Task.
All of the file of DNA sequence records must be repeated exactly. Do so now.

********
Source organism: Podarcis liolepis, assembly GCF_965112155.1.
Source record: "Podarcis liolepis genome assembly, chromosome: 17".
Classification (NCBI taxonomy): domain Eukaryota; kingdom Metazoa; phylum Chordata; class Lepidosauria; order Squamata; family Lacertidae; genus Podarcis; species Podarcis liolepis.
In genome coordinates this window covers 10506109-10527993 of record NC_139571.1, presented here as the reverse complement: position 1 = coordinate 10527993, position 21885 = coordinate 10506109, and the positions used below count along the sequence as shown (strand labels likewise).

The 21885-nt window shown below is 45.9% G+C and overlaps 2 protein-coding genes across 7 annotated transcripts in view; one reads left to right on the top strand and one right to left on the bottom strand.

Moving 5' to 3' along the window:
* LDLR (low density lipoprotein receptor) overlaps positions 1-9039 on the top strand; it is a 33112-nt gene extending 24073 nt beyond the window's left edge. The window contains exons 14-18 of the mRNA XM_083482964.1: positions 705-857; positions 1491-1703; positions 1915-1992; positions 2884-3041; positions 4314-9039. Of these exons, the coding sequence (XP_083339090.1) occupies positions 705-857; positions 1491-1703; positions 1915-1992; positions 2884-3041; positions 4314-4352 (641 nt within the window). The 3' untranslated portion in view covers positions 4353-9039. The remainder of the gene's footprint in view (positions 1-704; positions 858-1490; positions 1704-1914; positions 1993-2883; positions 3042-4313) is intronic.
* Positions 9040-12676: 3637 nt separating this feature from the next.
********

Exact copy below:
Source organism: Podarcis liolepis, assembly GCF_965112155.1.
Source record: "Podarcis liolepis genome assembly, chromosome: 17".
Classification (NCBI taxonomy): domain Eukaryota; kingdom Metazoa; phylum Chordata; class Lepidosauria; order Squamata; family Lacertidae; genus Podarcis; species Podarcis liolepis.
In genome coordinates this window covers 10506109-10527993 of record NC_139571.1, presented here as the reverse complement: position 1 = coordinate 10527993, position 21885 = coordinate 10506109, and the positions used below count along the sequence as shown (strand labels likewise).

The 21885-nt window shown below is 45.9% G+C and overlaps 2 protein-coding genes across 7 annotated transcripts in view; one reads left to right on the top strand and one right to left on the bottom strand.

Moving 5' to 3' along the window:
* LDLR (low density lipoprotein receptor) overlaps positions 1-9039 on the top strand; it is a 33112-nt gene extending 24073 nt beyond the window's left edge. The window contains exons 14-18 of the mRNA XM_083482964.1: positions 705-857; positions 1491-1703; positions 1915-1992; positions 2884-3041; positions 4314-9039. Of these exons, the coding sequence (XP_083339090.1) occupies positions 705-857; positions 1491-1703; positions 1915-1992; positions 2884-3041; positions 4314-4352 (641 nt within the window). The 3' untranslated portion in view covers positions 4353-9039. The remainder of the gene's footprint in view (positions 1-704; positions 858-1490; positions 1704-1914; positions 1993-2883; positions 3042-4313) is intronic.
* Positions 9040-12676: 3637 nt separating this feature from the next.